The heartwarming Christmas story of a man who falls into a deep despair thinking that life has passed him by only to be saved by a guardian angel is coming to the stage in Sightlines Theatre’s production of It’s A Wonderful Life.
George Bailey puts his life dreams on hold as time and again he decides to help the community in the tiny town of Bedford Falls. As a child he saves his brother’s life after he falls through thin ice while sledding. An accident that would effect the hearing in George’s left ear and cause him to stay in Bedford Falls during the Second World War when his friends went off to fight. George would eventually take over his father’s position as president the Bailey Bros. Building and Loan after his dad passes away. The story comes to a head when his Uncle Billy loses $8,000 on the way to deposit the money in the bank on the morning of Christmas eve. George needs a loan to keep the Building and Loan open and when he can’t get one from the mean banker Henry F. Potter, he becomes suicidal and wishes he was never born. That’s when he meets Clarence Odbody who claims to be his guardian angel. Clarence takes him up on his wish and shows him what would have happened to Bedford Falls had George not been born.
The Thomas Haney secondary theatre program is one of the first high schools Canada to get the rights to perform this play. Until now only professional theatre companies were able to put it on.
Technical director Jeannette Baxter, a Grade 12 student at the school, says it is a difficult play to put on due to the show’s length. Her role is to coordinate all of the technical aspects of the show like helping with props, costumes, set pieces, lighting and sound.
“So throughout the show I will be in the lighting and sound booth helping to call the cues and helping to figure out all the problems that arise,” explained Baxter.
“There is a lot more cues and more props and all of our set is on and off the set at one point so that takes a lot more coordination backstage in figuring that out,” said the experienced technical director about the fourth show she has worked on.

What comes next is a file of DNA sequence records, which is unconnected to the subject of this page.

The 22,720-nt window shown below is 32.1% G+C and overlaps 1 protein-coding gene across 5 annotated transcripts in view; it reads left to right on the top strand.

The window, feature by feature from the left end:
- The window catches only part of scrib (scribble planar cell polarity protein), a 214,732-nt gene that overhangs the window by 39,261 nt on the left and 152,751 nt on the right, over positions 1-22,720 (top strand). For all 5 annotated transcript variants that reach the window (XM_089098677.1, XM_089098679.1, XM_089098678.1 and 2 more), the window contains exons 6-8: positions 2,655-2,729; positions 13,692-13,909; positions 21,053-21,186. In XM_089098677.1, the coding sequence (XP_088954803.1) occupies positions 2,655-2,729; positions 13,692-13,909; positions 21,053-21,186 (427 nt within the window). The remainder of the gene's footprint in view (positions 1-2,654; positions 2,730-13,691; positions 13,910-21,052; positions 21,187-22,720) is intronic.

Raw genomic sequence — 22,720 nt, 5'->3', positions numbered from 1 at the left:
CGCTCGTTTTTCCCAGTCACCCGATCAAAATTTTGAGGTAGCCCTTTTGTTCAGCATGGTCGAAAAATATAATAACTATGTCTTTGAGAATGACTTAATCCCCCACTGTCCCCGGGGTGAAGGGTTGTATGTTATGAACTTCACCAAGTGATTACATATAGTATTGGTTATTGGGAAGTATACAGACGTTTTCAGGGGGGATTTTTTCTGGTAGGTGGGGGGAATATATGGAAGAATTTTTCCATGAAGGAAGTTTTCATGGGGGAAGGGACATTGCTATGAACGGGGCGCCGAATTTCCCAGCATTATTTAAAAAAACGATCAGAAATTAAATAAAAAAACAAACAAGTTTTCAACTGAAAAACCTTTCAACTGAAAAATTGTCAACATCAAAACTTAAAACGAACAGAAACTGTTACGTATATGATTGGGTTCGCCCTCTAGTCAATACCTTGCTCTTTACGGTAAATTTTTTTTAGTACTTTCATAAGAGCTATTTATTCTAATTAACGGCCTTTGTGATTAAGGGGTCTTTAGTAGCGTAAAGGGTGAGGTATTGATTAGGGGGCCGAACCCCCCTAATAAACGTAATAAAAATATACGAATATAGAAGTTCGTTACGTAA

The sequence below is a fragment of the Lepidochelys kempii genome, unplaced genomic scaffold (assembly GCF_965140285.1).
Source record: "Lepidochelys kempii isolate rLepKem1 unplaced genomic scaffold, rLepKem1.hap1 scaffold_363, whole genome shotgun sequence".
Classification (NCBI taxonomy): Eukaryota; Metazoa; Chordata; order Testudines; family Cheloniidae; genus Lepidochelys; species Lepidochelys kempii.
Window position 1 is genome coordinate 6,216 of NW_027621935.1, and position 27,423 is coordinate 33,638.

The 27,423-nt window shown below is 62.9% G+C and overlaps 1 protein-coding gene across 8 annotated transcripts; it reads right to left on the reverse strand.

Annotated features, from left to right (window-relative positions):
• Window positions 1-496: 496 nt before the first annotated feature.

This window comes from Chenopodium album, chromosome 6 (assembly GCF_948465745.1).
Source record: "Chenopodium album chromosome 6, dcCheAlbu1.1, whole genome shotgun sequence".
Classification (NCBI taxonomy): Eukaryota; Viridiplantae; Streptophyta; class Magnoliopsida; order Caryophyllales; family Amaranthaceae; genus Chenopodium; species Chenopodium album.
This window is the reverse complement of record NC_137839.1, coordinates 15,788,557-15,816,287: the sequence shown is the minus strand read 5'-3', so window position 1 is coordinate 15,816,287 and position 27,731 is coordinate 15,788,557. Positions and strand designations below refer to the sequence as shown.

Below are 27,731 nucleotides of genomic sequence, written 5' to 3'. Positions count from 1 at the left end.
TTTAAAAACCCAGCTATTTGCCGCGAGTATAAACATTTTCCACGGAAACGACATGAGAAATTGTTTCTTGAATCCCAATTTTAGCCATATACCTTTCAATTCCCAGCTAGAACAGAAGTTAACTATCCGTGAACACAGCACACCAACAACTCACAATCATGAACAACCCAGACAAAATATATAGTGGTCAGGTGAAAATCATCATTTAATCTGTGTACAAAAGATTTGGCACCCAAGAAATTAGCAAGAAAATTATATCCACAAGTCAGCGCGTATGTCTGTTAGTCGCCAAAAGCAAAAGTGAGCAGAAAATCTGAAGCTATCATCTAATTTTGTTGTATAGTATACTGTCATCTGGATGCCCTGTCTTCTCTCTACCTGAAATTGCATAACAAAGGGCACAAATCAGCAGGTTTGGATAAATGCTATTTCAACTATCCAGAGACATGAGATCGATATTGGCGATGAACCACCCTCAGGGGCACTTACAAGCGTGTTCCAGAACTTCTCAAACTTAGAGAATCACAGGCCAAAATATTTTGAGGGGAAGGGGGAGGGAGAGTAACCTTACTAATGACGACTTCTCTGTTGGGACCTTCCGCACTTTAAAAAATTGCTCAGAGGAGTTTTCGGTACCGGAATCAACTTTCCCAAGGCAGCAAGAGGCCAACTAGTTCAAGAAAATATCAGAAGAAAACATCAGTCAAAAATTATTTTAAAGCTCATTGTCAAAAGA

One of the things she enjoys about working behind the scenes is being able to solve problems that arise on the fly. Like the 1920’s wheelchair they had to create.
“We ended up using a bent wood rocking chair and putting that on carts with bicycle wheels on the side,” she said, adding that to make it roll they had to build two troughs for the rockers to sit in and attach castors to the bottoms of those.
Grade 12 student Kelsey Lucente plays the role of George Bailey’s mother, a role also played by fellow actor Jaden Dyer.
“She is very loving and motherly. She has two kids George and Harry and I think like throughout the play that the family has very strong bonds with their mother,” said Lucente.
Lucente had never seen the movie until she learned her school was putting on the production.
“I wasn’t expecting it to be as dark as it was. I thought it was supposed to be a happy Christmas movie but it kind of opened my eyes to how my life really is,” said the Thomas Haney student.
The students have been working on the production since September and Lucente who has been working on productions with Sightlines since Grade 9, said that this has been a very challenging one.
“Especially for George, the main character, he has so many lines,” said Lucente.
“He’s had since September to learn all his lines and his blocking and he’s been amazing at it,” she continued saying that a lot of the cast crew are brand new to the job and they’ve had to learn very fast what to do.
“The girls who do costume crew they are brand new to it. They’ve never gotten costume crew before and they got costumes which is 1920’s to 1940’s for everyone by themselves. That was amazing,” continued Lucente.
There are more than 30 cast in the show. With crew there are more than 80 students involved.
But Lucente loves the message behind the story the most.
“You should be thankful for what you have. Things are not always as bad as they seem to be there’s always something in someones life to be thankful for,” said Lucente.
Sightlines Theatre production of of the holiday classic It’s A Wonderful Life runs Dec. 6 to Dec. 8 at 7 p.m. with an extra 12:30 p.m. matinee on Dec. 6 at Thomas Haney secondary, 23000 116 Ave. in Maple Ridge.
Tickets can be purchased first come first serve at the door for the evening performances, although reservations can still be made for both shows on Dec. 6.
Tickets are $10 for adults and $8 for students and seniors. Special group rates are available for ten or more people.
To reserve tickets call 604-463-2001, local 2156 or email firstname.lastname@example.org.